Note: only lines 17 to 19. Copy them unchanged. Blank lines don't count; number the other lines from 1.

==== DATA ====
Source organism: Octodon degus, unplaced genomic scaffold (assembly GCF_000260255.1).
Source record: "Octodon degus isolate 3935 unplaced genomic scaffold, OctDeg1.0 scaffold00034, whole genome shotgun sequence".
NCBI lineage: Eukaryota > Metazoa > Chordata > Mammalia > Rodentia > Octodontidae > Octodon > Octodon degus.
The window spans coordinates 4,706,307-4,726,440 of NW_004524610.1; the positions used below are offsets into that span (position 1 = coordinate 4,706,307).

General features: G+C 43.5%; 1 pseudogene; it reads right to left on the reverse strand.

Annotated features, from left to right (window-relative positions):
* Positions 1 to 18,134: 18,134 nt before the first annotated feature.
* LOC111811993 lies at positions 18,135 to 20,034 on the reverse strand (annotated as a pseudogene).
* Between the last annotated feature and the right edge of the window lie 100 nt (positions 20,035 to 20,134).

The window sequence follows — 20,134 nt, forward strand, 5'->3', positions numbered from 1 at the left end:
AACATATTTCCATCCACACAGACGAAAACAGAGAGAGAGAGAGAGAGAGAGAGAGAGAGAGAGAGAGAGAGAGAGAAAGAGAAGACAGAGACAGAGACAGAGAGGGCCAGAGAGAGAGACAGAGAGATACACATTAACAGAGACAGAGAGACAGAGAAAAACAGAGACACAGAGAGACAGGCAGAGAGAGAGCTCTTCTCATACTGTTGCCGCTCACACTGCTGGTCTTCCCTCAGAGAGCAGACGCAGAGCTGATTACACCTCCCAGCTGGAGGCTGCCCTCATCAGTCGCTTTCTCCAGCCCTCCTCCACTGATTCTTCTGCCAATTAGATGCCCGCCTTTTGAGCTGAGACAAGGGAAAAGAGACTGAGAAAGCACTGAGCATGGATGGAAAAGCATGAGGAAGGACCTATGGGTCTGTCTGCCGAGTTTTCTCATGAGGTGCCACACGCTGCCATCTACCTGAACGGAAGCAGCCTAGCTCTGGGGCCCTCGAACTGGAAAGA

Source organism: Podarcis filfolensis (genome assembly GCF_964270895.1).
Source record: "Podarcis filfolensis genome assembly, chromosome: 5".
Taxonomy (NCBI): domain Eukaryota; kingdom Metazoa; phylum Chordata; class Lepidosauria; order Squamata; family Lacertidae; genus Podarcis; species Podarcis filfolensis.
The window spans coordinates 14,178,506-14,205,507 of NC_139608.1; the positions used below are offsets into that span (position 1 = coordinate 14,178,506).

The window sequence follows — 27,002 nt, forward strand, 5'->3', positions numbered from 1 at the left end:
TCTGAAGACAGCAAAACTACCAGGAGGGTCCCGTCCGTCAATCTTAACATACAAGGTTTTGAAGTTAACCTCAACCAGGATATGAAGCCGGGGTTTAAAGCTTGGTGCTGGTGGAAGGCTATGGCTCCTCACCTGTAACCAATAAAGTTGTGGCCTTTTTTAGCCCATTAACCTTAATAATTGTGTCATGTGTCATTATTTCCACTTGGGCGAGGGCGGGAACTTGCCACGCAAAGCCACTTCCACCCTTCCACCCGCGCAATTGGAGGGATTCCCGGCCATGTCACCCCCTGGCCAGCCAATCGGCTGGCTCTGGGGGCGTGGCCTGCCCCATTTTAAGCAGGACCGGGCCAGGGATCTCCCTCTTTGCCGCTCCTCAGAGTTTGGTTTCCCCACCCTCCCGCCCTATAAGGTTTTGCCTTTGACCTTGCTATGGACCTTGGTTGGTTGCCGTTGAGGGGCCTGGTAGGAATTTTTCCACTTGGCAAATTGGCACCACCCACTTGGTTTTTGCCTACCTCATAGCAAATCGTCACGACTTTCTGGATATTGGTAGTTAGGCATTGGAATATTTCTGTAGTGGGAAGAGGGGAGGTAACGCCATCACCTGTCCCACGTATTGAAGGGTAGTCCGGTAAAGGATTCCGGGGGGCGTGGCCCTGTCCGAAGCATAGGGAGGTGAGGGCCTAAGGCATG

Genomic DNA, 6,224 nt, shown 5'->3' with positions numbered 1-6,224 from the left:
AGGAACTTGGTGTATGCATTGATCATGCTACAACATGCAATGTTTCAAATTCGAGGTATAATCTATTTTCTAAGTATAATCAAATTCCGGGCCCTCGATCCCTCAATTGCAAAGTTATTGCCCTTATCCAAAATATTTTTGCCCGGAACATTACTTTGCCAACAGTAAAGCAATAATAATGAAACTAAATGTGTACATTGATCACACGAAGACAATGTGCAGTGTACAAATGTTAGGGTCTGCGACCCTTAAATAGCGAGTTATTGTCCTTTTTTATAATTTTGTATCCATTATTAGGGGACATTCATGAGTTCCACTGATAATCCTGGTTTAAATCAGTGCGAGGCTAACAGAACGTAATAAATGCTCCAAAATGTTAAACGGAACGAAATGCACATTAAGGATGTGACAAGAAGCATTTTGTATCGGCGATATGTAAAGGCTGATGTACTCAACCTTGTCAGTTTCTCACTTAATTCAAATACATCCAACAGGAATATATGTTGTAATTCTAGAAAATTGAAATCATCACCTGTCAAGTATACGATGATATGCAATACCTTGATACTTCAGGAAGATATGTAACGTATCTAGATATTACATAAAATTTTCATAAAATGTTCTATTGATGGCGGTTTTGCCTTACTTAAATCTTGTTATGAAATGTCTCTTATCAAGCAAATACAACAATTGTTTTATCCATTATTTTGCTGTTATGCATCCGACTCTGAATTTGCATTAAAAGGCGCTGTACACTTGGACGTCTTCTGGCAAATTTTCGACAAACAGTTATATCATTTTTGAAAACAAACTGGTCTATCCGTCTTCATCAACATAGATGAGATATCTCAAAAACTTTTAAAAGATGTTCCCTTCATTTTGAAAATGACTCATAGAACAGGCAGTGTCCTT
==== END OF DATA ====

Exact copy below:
TCTGAAGACAGCAAAACTACCAGGAGGGTCCCGTCCGTCAATCTTAACATACAAGGTTTTGAAGTTAACCTCAACCAGGATATGAAGCCGGGGTTTAAAGCTTGGTGCTGGTGGAAGGCTATGGCTCCTCACCTGTAACCAATAAAGTTGTGGCCTTTTTTAGCCCATTAACCTTAATAATTGTGTCATGTGTCATTATTTCCACTTGGGCGAGGGCGGGAACTTGCCACGCAAAGCCACTTCCACCCTTCCACCCGCGCAATTGGAGGGATTCCCGGCCATGTCACCCCCTGGCCAGCCAATCGGCTGGCTCTGGGGGCGTGGCCTGCCCCATTTTAAGCAGGACCGGGCCAGGGATCTCCCTCTTTGCCGCTCCTCAGAGTTTGGTTTCCCCACCCTCCCGCCCTATAAGGTTTTGCCTTTGACCTTGCTATGGACCTTGGTTGGTTGCCGTTGAGGGGCCTGGTAGGAATTTTTCCACTTGGCAAATTGGCACCACCCACTTGGTTTTTGCCTACCTCATAGCAAATCGTCACGACTTTCTGGATATTGGTAGTTAGGCATTGGAATATTTCTGTAGTGGGAAGAGGGGAGGTAACGCCATCACCTGTCCCACGTATTGAAGGGTAGTCCGGTAAAGGATTCCGGGGGGCGTGGCCCTGTCCGAAGCATAGGGAGGTGAGGGCCTAAGGCATG

Genomic DNA, 6,224 nt, shown 5'->3' with positions numbered 1-6,224 from the left:
AGGAACTTGGTGTATGCATTGATCATGCTACAACATGCAATGTTTCAAATTCGAGGTATAATCTATTTTCTAAGTATAATCAAATTCCGGGCCCTCGATCCCTCAATTGCAAAGTTATTGCCCTTATCCAAAATATTTTTGCCCGGAACATTACTTTGCCAACAGTAAAGCAATAATAATGAAACTAAATGTGTACATTGATCACACGAAGACAATGTGCAGTGTACAAATGTTAGGGTCTGCGACCCTTAAATAGCGAGTTATTGTCCTTTTTTATAATTTTGTATCCATTATTAGGGGACATTCATGAGTTCCACTGATAATCCTGGTTTAAATCAGTGCGAGGCTAACAGAACGTAATAAATGCTCCAAAATGTTAAACGGAACGAAATGCACATTAAGGATGTGACAAGAAGCATTTTGTATCGGCGATATGTAAAGGCTGATGTACTCAACCTTGTCAGTTTCTCACTTAATTCAAATACATCCAACAGGAATATATGTTGTAATTCTAGAAAATTGAAATCATCACCTGTCAAGTATACGATGATATGCAATACCTTGATACTTCAGGAAGATATGTAACGTATCTAGATATTACATAAAATTTTCATAAAATGTTCTATTGATGGCGGTTTTGCCTTACTTAAATCTTGTTATGAAATGTCTCTTATCAAGCAAATACAACAATTGTTTTATCCATTATTTTGCTGTTATGCATCCGACTCTGAATTTGCATTAAAAGGCGCTGTACACTTGGACGTCTTCTGGCAAATTTTCGACAAACAGTTATATCATTTTTGAAAACAAACTGGTCTATCCGTCTTCATCAACATAGATGAGATATCTCAAAAACTTTTAAAAGATGTTCCCTTCATTTTGAAAATGACTCATAGAACAGGCAGTGTCCTT